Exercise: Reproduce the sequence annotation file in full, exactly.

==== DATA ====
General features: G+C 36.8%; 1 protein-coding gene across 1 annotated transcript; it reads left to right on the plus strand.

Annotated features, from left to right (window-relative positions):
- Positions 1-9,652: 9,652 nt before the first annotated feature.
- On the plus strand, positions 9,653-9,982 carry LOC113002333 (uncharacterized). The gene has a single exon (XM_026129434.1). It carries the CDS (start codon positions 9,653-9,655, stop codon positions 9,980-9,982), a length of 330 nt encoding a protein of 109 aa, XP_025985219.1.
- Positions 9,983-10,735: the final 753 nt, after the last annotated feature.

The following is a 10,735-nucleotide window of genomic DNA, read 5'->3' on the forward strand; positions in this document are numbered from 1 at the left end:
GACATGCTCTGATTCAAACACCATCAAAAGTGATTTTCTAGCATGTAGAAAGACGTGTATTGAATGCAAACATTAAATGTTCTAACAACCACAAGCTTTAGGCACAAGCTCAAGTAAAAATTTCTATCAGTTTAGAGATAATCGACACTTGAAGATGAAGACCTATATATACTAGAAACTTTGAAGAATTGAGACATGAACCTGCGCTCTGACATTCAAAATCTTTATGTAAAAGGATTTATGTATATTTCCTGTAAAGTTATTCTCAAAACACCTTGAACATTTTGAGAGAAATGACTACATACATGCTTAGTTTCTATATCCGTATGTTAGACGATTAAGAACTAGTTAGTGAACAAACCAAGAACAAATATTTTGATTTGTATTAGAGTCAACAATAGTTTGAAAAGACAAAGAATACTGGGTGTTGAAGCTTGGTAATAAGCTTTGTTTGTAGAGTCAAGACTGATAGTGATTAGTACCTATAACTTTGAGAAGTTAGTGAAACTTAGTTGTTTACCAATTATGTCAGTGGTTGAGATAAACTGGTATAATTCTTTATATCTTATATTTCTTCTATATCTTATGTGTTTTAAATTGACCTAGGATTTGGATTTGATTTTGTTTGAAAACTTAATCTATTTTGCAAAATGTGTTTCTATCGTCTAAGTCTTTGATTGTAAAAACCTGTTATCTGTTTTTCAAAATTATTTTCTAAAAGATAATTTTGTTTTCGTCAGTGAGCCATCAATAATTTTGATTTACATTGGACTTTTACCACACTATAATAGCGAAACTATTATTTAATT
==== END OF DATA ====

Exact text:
General features: G+C 36.8%; 1 protein-coding gene across 1 annotated transcript; it reads left to right on the plus strand.

Annotated features, from left to right (window-relative positions):
- Positions 1-9,652: 9,652 nt before the first annotated feature.
- On the plus strand, positions 9,653-9,982 carry LOC113002333 (uncharacterized). The gene has a single exon (XM_026129434.1). It carries the CDS (start codon positions 9,653-9,655, stop codon positions 9,980-9,982), a length of 330 nt encoding a protein of 109 aa, XP_025985219.1.
- Positions 9,983-10,735: the final 753 nt, after the last annotated feature.

The following is a 10,735-nucleotide window of genomic DNA, read 5'->3' on the forward strand; positions in this document are numbered from 1 at the left end:
GACATGCTCTGATTCAAACACCATCAAAAGTGATTTTCTAGCATGTAGAAAGACGTGTATTGAATGCAAACATTAAATGTTCTAACAACCACAAGCTTTAGGCACAAGCTCAAGTAAAAATTTCTATCAGTTTAGAGATAATCGACACTTGAAGATGAAGACCTATATATACTAGAAACTTTGAAGAATTGAGACATGAACCTGCGCTCTGACATTCAAAATCTTTATGTAAAAGGATTTATGTATATTTCCTGTAAAGTTATTCTCAAAACACCTTGAACATTTTGAGAGAAATGACTACATACATGCTTAGTTTCTATATCCGTATGTTAGACGATTAAGAACTAGTTAGTGAACAAACCAAGAACAAATATTTTGATTTGTATTAGAGTCAACAATAGTTTGAAAAGACAAAGAATACTGGGTGTTGAAGCTTGGTAATAAGCTTTGTTTGTAGAGTCAAGACTGATAGTGATTAGTACCTATAACTTTGAGAAGTTAGTGAAACTTAGTTGTTTACCAATTATGTCAGTGGTTGAGATAAACTGGTATAATTCTTTATATCTTATATTTCTTCTATATCTTATGTGTTTTAAATTGACCTAGGATTTGGATTTGATTTTGTTTGAAAACTTAATCTATTTTGCAAAATGTGTTTCTATCGTCTAAGTCTTTGATTGTAAAAACCTGTTATCTGTTTTTCAAAATTATTTTCTAAAAGATAATTTTGTTTTCGTCAGTGAGCCATCAATAATTTTGATTTACATTGGACTTTTACCACACTATAATAGCGAAACTATTATTTAATT